By Karen L. Willoughby, Managing Editor
DENHAM SPRINGS – That more people from further distances attend what has grown to eight performances of the annual Easter drama at Amite Baptist Church attests to the success of the event, which marked its 25th year of production in early April.
[img_assist|nid=7233|title=Amite Easter Drama|desc=|link=none|align=left|width=100|height=67]So too do the 400 or more spiritual decisions made each year.
Virtually every one of the 1,000 or more people who regularly participate in Sunday morning worship at Amite Baptist is involved in one way or another in the Easter drama, said Terry Booth, pastor since 1985. This includes those who pray, those who give, and those who tell people they know about it, in addition to those involved in one of eight teams of 31 crews.
“Hip to hip, shoulder to shoulder, people are crammed in” the worship center where the Easter Drama takes place two weeks before Easter each year, Booth said. “Not only does it stir up and revive the hearts of our people, it builds up the Kingdom and we’re blessing our church and other churches.”
More than 8,000 no-cost (but necessary for crowd control) ticket-holders watched this year’s production, which opened with a young boy watching his dad paint “blood” onto the top of a door into the family’s home. In response to the boy’s question, the dad started to tell the story of Moses. The light faded on that part of the stage, and went up on another part, where Moses was warning Pharaoh about the death angel.
Then seven families could be seen on stage, some Egyptian; some Hebrew. One by one the Egyptian firstborn sons crumple, and then Pharaoh re-appears, carrying his dead son. It was a powerful moment that brought freshness to a story heard countless times by Christians.[img_assist|nid=7234|title=Easter Drama sold out|desc=The 25th annual Easter Drama at Amite Baptist Church in Denham Springs drew more than 8,000 people to watch 250 actors depict in eight sold-out performances the death, burial and resurrection of Jesus. Actors (above) realistically portray the anguish of watching Jesus crucified – and hearing the gut-wrenching sound of nails being driven through His hands and feet – and (right) the great joy at his resurrection. (Photo by Karen Willoughby)|link=none|align=left|width=640|height=427]
“Jesus is coming! Jesus is coming!” So cried people streaming down the aisle toward the stage, and the excitement built. Each person in the drama remained in character even when they were part of large crowd scenes.
The excitement the audience felt at learning Jesus was coming turned to anguish when he appeared a few scenes later bloodied, and the sound of hammers hitting the nails on the cross was right at the edge of “over-the-top” of what a Christian could bear.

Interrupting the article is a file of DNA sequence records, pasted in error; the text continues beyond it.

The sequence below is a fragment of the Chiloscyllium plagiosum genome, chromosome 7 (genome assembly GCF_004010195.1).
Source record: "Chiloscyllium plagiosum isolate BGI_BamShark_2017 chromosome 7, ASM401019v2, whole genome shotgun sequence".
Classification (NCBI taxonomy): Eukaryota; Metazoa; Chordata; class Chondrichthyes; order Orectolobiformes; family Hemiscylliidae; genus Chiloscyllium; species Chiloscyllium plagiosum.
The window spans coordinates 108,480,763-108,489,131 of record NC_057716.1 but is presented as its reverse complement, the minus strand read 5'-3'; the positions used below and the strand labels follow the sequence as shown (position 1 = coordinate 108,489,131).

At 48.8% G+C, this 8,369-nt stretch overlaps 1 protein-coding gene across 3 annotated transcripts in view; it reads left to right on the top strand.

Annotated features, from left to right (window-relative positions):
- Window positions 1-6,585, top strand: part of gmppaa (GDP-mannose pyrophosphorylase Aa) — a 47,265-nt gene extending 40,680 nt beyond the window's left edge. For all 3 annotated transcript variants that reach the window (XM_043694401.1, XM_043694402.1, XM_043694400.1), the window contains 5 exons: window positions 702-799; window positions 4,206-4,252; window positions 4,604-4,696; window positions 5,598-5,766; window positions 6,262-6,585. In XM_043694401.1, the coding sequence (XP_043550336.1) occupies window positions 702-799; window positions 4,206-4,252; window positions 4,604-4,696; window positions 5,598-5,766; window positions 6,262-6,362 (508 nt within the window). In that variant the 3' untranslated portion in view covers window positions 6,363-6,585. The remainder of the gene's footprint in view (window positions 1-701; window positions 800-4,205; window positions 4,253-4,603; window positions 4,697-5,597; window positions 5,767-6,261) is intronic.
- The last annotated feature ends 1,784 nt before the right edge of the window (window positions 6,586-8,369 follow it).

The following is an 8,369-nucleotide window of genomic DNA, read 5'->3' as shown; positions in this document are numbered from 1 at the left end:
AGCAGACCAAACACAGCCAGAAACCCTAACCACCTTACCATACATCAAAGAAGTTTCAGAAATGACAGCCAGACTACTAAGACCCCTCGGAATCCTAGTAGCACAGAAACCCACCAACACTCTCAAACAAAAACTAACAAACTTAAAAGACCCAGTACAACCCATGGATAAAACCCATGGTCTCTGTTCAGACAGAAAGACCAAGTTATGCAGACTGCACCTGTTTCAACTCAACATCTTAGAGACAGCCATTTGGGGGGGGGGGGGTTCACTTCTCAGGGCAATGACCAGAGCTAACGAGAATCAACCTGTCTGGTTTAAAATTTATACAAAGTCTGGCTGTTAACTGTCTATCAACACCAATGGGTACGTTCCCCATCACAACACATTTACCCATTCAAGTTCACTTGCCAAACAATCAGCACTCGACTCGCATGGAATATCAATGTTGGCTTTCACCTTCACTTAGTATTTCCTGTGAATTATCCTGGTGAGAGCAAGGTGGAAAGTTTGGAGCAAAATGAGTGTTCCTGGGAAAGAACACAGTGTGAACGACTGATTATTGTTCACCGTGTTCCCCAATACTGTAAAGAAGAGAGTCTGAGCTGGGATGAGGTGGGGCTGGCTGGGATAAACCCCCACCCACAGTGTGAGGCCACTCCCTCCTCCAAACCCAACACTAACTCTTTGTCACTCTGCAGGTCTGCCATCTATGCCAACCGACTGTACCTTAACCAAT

Amite’s might be the only major Easter production still being done in any church in Louisiana. The genesis of the production that now features about 250 people on stage (and another 150 behind the scenes) is among the ministry tools Terry and Ann Booth brought with them when he was called as pastor in August 1985. The following Easter, with the church’s buy-in, they brought it to fruition at Amite Baptist, and gave the congregation a vision.
Each year since, Amite Denham Spring has produced what essentially is the same story – the death, burial and resurrection of Jesus – with a new script written for the last few years by Music Minister Deloy Chapman and new music selected by him.
“In countless ways it [the production] certainly gives life to [the congregation’s] own witness and ministry,” Booth said. “I see a lot of spiritual growth each year because the people take it to heart. … They are literally sharing the gospel themselves.
“If we’re just going to go out there and sing songs and play parts and not be authentic, we short of mock the gospel message,” the pastor continued. “They work really hard on getting things right – in their relationship with the Lord, and in whatever role they play in the production.”
The church spends about $25,000 a year for the Easter Drama, but doesn’t budget for it. When major needs are made known – such as additional lighting or camera equipment, or set construction elements – offerings are taken.
“A certain amount of skill and relationships develop” in the production of the Easter Drama,” Booth said. “It helps our ongoing outreach in the community to have our people trained to share the gospel. Every week for the last 10 weeks we’ve had conversions. The Easter Drama gives families and parents an opportunity to personalize the gospel with their own children. …
“If there is anything I delight in, it’s that nobody gets billing,” the pastor continued. “It’s not about you. It’s about your witness.”
This year’s production was about the chains the bind people, and the Jesus who came to set His people free.
“God is ready to break the chains and set us free,” the narrator said early in the production. “You will see how God fulfills His promises. …” Halfway through he says, “Anyone who sins is chained to sin, but if the Son sets you free you are free indeed. …” And later, “Go – It will be done just as you have believed.”
What are your chains? Do you believe Jesus can break them?
A powerful script, powerful music, powerful cast and powerful message. Make plans now to attend the 2012 Easter Drama production at Amite Denham Springs.